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Old 07-23-2016, 06:40 AM   #41
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1/2 tank
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Old 08-10-2016, 07:42 PM   #42
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The reason I start at 1/2 is finding a station I can get into with a 32' C and a toad. Sometimes tough to find.
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Old 08-10-2016, 08:05 PM   #43
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I start looking for the next diesel station as soon as my gauge hits the 1/2 tank mark. I also carry two 5 gal cans of diesel fuel with me just in case they are needed.
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Old 08-19-2016, 01:01 PM   #44
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Regarding the fuel level to keep the pump cool, you do understand the fuel is being pumped THROUGH the motor, right? Yes, the pump picks up the fuel, sends it through the motor and on its way to the filter/engine.

I replaced the pump in our 2000 Four Winds one very cold day in January of 2013. Here's the pump/sender assembly:



You can see the generator pick up tube - it stops at the top of the white section on the motor. I've found through experience where this point is the 1/4 mark on the gauge.
The dark gray end is the pickup, and the white end is the discharge:



More pics of the project: Fuel Pump replacement project; Pump teardown Photo Gallery by B-N-Mac at pbase.com

I've heard the old song about not letting your fuel drop below 1/4 for that same reason, but because the fuel is being pulled through the pump, it is being cooled until there is no fuel left to pump.

Yet...

I fill at 3/8 to a 1/2 just to have sufficient reserve as we cover a lot of miles between stations - simply because the stations can be more than 100 miles apart in desolate parts of the country. I have run the tank on the Four Winds down to well below a 1/4 one time, but was getting a bit nervous as we had no idea where the gauge was in respect to the actual fuel level. It didn't die, but at fill up, it took 45 gallons with a capacity of 55 so we still had some reserve.
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Old 08-24-2016, 06:18 AM   #45
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On our recent trip back east I refueled every day after we pulled out if each overnight campground. Some days I had to refuel along the way, anyway. I start to get nervous when the needle gets south of 1/2 tank.
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Old 08-25-2016, 04:18 PM   #46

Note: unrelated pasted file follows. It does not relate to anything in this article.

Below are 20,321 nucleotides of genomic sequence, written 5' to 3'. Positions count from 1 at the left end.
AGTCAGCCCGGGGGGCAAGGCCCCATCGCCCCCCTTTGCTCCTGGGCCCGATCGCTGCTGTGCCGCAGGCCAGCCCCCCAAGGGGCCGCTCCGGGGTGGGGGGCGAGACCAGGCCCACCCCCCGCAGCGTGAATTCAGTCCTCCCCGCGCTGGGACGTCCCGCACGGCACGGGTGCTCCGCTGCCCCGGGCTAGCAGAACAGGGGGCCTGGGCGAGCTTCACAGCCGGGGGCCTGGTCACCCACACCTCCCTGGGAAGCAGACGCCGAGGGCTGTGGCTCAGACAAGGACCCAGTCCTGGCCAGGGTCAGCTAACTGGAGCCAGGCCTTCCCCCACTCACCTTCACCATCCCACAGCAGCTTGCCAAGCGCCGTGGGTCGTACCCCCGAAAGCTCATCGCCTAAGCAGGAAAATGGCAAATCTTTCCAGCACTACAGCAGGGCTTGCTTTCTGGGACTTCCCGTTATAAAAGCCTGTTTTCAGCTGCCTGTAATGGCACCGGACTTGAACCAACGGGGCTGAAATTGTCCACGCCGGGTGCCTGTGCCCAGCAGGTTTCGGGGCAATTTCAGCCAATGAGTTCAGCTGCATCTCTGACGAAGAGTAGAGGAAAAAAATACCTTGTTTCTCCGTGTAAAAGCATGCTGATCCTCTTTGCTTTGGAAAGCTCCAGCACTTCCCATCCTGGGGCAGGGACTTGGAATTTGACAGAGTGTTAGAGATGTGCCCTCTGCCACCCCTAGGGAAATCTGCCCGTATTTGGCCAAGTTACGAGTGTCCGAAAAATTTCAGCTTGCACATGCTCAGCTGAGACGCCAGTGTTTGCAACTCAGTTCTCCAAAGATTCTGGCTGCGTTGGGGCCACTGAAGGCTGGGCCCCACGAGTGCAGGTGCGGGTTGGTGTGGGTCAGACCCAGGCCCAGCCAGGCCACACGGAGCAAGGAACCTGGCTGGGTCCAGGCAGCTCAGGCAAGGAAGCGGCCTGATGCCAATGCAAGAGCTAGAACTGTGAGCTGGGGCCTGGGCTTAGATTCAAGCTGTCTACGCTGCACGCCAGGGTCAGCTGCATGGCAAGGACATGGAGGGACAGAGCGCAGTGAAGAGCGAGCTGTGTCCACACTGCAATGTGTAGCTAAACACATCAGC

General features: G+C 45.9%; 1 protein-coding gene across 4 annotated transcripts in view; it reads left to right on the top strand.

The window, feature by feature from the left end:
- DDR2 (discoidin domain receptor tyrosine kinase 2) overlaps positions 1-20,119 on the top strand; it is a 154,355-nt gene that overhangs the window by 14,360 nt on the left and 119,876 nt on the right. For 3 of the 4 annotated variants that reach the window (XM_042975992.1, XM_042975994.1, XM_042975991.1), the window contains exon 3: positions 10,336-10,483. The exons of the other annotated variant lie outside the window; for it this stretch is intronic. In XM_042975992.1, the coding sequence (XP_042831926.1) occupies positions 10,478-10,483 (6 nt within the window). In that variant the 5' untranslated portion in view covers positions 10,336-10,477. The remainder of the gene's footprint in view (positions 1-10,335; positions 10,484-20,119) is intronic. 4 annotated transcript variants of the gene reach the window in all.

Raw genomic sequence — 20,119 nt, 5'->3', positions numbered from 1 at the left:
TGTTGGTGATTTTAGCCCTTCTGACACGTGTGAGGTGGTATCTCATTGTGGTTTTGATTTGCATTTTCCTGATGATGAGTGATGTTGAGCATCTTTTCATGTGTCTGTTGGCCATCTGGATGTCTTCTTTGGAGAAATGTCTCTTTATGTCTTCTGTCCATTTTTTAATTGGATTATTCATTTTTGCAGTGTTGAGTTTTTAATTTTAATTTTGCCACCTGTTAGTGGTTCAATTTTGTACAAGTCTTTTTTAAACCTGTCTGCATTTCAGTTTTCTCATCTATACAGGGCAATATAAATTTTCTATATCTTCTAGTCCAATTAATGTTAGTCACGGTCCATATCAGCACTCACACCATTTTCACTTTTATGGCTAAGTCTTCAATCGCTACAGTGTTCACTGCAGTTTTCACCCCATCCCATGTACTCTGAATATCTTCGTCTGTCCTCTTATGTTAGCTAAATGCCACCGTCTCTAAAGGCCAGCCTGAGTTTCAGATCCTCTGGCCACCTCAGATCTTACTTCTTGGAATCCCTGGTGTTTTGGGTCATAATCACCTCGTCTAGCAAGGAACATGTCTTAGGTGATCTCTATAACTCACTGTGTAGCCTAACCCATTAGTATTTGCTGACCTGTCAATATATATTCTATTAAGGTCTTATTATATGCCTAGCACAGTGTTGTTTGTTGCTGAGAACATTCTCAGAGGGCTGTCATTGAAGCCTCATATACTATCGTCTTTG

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You diesel truck folks ever have issues using the nozzle at the pump in the big rig/18 wheeler lane?
I havent had a diesel truck since 2012, but it seems like most truck stops had diesel nozzles with a big ring on the end that wouldnt fit into a pickup truck tank. (I had Ford and Dodge diesels)
The rings were there specifically to keep pickups out of the 18wheeler lanes and force you to use the car pumps in the front of the store.

Do they still have these rings or are the diesel tank inlets bigger on the newer trucks?
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Old 08-25-2016, 04:29 PM   #47
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Originally Posted by kfd82 View Post
You diesel truck folks ever have issues using the nozzle at the pump in the big rig/18 wheeler lane?
I havent had a diesel truck since 2012, but it seems like most truck stops had diesel nozzles with a big ring on the end that wouldnt fit into a pickup truck tank. (I had Ford and Dodge diesels)
The rings were there specifically to keep pickups out of the 18wheeler lanes and force you to use the car pumps in the front of the store.

Do they still have these rings or are the diesel tank inlets bigger on the newer trucks?
I fill up at pilot/flying j in the truck lanes all the time and don't have any problems.
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Old 08-25-2016, 04:30 PM   #48
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I have been using the tractor trailer fuel lanes on our last couple long trips and never had a problem getting the nozzle in our 2012 F350. Though unless you have a fleet card or the Pilot/Fling J card, its a pain in the butt to fill up. Biggest thing to watch for is that those big rig pumps will fill your tank in only a couple of minutes. Don't lock the trigger!!!!!
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Old 08-25-2016, 04:38 PM   #49
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Originally Posted by kfd82 View Post